Jun. 28 2000
Washington, DC — The long-term success of the Massachusetts Tobacco Control Program is conclusive evidence that an aggressive, comprehensive tobacco prevention program can make a real and sustained difference in successfully keeping children from tobacco addiction. The most dramatic data, released today, show a 70 percent drop between 1993-1999 in cigarette use by Massachusetts 6th graders. New research by Baylor College of Medicine and the University of Texas-Houston School of Public Health shows that the peak risk period for children to become smokers is in the 6th grade. Today's announcement also shows corresponding declines in the same time period for 8th graders (40 percent) and 10th graders (27 percent). These declines in youth prevalence are the biggest in Massachusetts' history and are well ahead of the rest of the U.S. As a result, tens of thousands of Massachusetts kids are being protected from the diseases and premature death caused by tobacco. As these children reach adulthood and are non-smokers, the benefits in increased life span and state health-care savings will be enormous.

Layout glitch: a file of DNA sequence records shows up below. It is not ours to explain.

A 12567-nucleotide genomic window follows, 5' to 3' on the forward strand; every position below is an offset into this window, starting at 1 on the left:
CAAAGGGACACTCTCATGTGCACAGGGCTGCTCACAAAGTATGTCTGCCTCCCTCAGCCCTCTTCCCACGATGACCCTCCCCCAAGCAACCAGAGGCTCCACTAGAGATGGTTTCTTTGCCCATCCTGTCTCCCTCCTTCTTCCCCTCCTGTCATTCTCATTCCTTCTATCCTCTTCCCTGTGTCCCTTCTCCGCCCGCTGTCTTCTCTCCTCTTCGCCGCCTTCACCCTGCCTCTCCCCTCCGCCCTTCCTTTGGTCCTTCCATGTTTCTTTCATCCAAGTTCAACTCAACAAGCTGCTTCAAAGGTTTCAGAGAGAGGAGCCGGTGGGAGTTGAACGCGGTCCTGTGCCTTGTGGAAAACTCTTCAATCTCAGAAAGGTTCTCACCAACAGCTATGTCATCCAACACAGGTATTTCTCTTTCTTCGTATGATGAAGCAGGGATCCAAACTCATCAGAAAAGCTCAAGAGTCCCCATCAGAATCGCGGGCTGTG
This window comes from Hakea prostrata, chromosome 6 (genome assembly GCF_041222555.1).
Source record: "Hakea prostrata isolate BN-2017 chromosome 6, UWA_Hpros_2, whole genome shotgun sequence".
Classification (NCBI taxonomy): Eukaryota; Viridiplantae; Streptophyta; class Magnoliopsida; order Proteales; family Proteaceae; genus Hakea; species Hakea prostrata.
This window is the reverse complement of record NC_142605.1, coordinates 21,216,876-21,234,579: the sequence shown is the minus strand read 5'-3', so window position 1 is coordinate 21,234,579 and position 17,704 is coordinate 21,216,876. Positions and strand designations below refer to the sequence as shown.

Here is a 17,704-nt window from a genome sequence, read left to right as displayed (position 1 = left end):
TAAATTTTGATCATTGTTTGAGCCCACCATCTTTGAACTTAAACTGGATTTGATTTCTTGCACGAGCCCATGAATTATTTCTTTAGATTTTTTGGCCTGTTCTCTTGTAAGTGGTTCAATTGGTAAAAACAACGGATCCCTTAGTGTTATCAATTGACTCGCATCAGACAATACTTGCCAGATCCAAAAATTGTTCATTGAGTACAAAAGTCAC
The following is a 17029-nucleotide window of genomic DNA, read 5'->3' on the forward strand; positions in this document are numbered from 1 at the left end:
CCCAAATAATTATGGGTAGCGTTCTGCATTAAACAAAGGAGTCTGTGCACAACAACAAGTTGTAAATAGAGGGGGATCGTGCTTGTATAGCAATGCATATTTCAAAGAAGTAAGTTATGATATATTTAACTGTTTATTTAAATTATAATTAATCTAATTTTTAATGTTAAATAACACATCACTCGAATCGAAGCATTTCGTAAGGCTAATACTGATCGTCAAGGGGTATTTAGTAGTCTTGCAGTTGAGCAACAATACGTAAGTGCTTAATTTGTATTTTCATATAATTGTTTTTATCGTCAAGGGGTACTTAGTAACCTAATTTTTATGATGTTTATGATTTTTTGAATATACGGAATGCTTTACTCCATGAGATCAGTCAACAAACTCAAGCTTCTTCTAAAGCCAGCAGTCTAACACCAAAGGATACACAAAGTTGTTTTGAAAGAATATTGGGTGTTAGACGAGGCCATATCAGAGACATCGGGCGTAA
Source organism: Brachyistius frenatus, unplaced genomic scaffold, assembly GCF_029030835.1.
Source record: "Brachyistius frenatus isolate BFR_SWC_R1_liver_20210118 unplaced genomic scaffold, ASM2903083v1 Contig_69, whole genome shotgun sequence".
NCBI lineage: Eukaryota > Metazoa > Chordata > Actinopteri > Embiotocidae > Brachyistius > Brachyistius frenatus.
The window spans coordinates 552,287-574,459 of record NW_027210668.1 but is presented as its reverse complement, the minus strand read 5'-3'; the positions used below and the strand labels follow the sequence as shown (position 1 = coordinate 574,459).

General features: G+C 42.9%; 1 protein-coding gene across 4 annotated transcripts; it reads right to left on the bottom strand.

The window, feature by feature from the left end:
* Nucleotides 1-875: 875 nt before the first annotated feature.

Massachusetts' results, along with those from Florida, California and Oregon, add to the growing body of evidence that well funded and sustained comprehensive state prevention programs, including aggressive counter-advertising and community-based programs, reduce youth tobacco use. The Massachusetts data leave no excuse for state legislatures still debating this issue not to invest tobacco settlement dollars in comprehensive tobacco prevention programs. The states need to move forward with effective programs that learn from Massachusetts' long-term success, and the tobacco companies, if they are serious about youth tobacco prevention, need to support these efforts.